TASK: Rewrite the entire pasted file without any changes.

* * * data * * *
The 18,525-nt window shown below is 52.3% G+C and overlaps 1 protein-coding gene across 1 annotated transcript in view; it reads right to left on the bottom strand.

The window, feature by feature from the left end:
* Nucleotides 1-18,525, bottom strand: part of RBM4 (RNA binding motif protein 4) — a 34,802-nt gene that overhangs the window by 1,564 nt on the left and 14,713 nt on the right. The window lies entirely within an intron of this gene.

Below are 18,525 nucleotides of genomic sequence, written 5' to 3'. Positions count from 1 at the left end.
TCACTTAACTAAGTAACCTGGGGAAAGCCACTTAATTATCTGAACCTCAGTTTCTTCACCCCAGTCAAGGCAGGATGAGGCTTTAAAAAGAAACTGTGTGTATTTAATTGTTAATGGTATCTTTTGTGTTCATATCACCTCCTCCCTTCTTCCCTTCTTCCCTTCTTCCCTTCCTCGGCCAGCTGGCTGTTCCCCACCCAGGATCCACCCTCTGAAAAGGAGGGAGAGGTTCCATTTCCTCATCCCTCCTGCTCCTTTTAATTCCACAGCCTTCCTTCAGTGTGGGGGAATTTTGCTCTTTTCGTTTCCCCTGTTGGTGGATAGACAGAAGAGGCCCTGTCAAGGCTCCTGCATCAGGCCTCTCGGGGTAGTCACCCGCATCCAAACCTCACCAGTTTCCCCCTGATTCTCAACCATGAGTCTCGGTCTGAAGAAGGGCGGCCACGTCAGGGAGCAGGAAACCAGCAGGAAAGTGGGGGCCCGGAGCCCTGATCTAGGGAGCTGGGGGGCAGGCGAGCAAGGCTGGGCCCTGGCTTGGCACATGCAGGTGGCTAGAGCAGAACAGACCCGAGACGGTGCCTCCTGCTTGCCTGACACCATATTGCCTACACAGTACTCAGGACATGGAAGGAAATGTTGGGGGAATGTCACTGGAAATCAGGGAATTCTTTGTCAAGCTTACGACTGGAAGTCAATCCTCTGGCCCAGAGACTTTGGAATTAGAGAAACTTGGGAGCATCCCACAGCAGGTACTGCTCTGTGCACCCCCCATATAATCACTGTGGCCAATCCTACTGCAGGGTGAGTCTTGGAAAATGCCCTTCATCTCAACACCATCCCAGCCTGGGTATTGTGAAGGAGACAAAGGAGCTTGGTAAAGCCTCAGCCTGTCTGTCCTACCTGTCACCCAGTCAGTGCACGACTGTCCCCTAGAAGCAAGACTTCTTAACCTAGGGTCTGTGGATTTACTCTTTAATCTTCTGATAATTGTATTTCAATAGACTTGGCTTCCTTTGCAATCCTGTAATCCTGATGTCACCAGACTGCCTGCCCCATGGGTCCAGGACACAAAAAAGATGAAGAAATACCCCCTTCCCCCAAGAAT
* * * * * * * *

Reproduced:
The 18,525-nt window shown below is 52.3% G+C and overlaps 1 protein-coding gene across 1 annotated transcript in view; it reads right to left on the bottom strand.

The window, feature by feature from the left end:
* Nucleotides 1-18,525, bottom strand: part of RBM4 (RNA binding motif protein 4) — a 34,802-nt gene that overhangs the window by 1,564 nt on the left and 14,713 nt on the right. The window lies entirely within an intron of this gene.

Below are 18,525 nucleotides of genomic sequence, written 5' to 3'. Positions count from 1 at the left end.
TCACTTAACTAAGTAACCTGGGGAAAGCCACTTAATTATCTGAACCTCAGTTTCTTCACCCCAGTCAAGGCAGGATGAGGCTTTAAAAAGAAACTGTGTGTATTTAATTGTTAATGGTATCTTTTGTGTTCATATCACCTCCTCCCTTCTTCCCTTCTTCCCTTCTTCCCTTCCTCGGCCAGCTGGCTGTTCCCCACCCAGGATCCACCCTCTGAAAAGGAGGGAGAGGTTCCATTTCCTCATCCCTCCTGCTCCTTTTAATTCCACAGCCTTCCTTCAGTGTGGGGGAATTTTGCTCTTTTCGTTTCCCCTGTTGGTGGATAGACAGAAGAGGCCCTGTCAAGGCTCCTGCATCAGGCCTCTCGGGGTAGTCACCCGCATCCAAACCTCACCAGTTTCCCCCTGATTCTCAACCATGAGTCTCGGTCTGAAGAAGGGCGGCCACGTCAGGGAGCAGGAAACCAGCAGGAAAGTGGGGGCCCGGAGCCCTGATCTAGGGAGCTGGGGGGCAGGCGAGCAAGGCTGGGCCCTGGCTTGGCACATGCAGGTGGCTAGAGCAGAACAGACCCGAGACGGTGCCTCCTGCTTGCCTGACACCATATTGCCTACACAGTACTCAGGACATGGAAGGAAATGTTGGGGGAATGTCACTGGAAATCAGGGAATTCTTTGTCAAGCTTACGACTGGAAGTCAATCCTCTGGCCCAGAGACTTTGGAATTAGAGAAACTTGGGAGCATCCCACAGCAGGTACTGCTCTGTGCACCCCCCATATAATCACTGTGGCCAATCCTACTGCAGGGTGAGTCTTGGAAAATGCCCTTCATCTCAACACCATCCCAGCCTGGGTATTGTGAAGGAGACAAAGGAGCTTGGTAAAGCCTCAGCCTGTCTGTCCTACCTGTCACCCAGTCAGTGCACGACTGTCCCCTAGAAGCAAGACTTCTTAACCTAGGGTCTGTGGATTTACTCTTTAATCTTCTGATAATTGTATTTCAATAGACTTGGCTTCCTTTGCAATCCTGTAATCCTGATGTCACCAGACTGCCTGCCCCATGGGTCCAGGACACAAAAAAGATGAAGAAATACCCCCTTCCCCCAAGAAT